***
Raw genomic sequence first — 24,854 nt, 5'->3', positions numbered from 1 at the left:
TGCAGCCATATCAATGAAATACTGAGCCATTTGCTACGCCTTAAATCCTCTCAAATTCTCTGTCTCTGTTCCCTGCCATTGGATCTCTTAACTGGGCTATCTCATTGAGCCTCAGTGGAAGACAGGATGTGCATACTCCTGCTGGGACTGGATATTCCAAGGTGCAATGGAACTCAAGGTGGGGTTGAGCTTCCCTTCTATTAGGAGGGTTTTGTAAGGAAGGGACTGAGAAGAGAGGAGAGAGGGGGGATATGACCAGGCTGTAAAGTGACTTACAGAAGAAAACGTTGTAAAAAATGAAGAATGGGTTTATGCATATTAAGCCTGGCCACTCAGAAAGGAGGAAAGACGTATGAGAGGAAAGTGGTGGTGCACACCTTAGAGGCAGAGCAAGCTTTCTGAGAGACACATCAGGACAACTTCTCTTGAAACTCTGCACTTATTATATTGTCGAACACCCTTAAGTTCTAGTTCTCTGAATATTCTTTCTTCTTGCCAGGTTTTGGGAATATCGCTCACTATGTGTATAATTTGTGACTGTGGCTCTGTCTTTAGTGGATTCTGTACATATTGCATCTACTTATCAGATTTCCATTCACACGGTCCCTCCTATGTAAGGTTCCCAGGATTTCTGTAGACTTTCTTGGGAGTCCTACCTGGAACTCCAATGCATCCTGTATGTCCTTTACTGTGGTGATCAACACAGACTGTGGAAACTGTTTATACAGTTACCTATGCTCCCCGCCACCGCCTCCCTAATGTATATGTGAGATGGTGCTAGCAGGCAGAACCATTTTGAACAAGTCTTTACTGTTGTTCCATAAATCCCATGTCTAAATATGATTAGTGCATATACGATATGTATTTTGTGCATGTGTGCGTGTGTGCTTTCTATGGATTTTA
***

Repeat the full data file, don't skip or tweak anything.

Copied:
Raw genomic sequence first — 24,854 nt, 5'->3', positions numbered from 1 at the left:
TGCAGCCATATCAATGAAATACTGAGCCATTTGCTACGCCTTAAATCCTCTCAAATTCTCTGTCTCTGTTCCCTGCCATTGGATCTCTTAACTGGGCTATCTCATTGAGCCTCAGTGGAAGACAGGATGTGCATACTCCTGCTGGGACTGGATATTCCAAGGTGCAATGGAACTCAAGGTGGGGTTGAGCTTCCCTTCTATTAGGAGGGTTTTGTAAGGAAGGGACTGAGAAGAGAGGAGAGAGGGGGGATATGACCAGGCTGTAAAGTGACTTACAGAAGAAAACGTTGTAAAAAATGAAGAATGGGTTTATGCATATTAAGCCTGGCCACTCAGAAAGGAGGAAAGACGTATGAGAGGAAAGTGGTGGTGCACACCTTAGAGGCAGAGCAAGCTTTCTGAGAGACACATCAGGACAACTTCTCTTGAAACTCTGCACTTATTATATTGTCGAACACCCTTAAGTTCTAGTTCTCTGAATATTCTTTCTTCTTGCCAGGTTTTGGGAATATCGCTCACTATGTGTATAATTTGTGACTGTGGCTCTGTCTTTAGTGGATTCTGTACATATTGCATCTACTTATCAGATTTCCATTCACACGGTCCCTCCTATGTAAGGTTCCCAGGATTTCTGTAGACTTTCTTGGGAGTCCTACCTGGAACTCCAATGCATCCTGTATGTCCTTTACTGTGGTGATCAACACAGACTGTGGAAACTGTTTATACAGTTACCTATGCTCCCCGCCACCGCCTCCCTAATGTATATGTGAGATGGTGCTAGCAGGCAGAACCATTTTGAACAAGTCTTTACTGTTGTTCCATAAATCCCATGTCTAAATATGATTAGTGCATATACGATATGTATTTTGTGCATGTGTGCGTGTGTGCTTTCTATGGATTTTA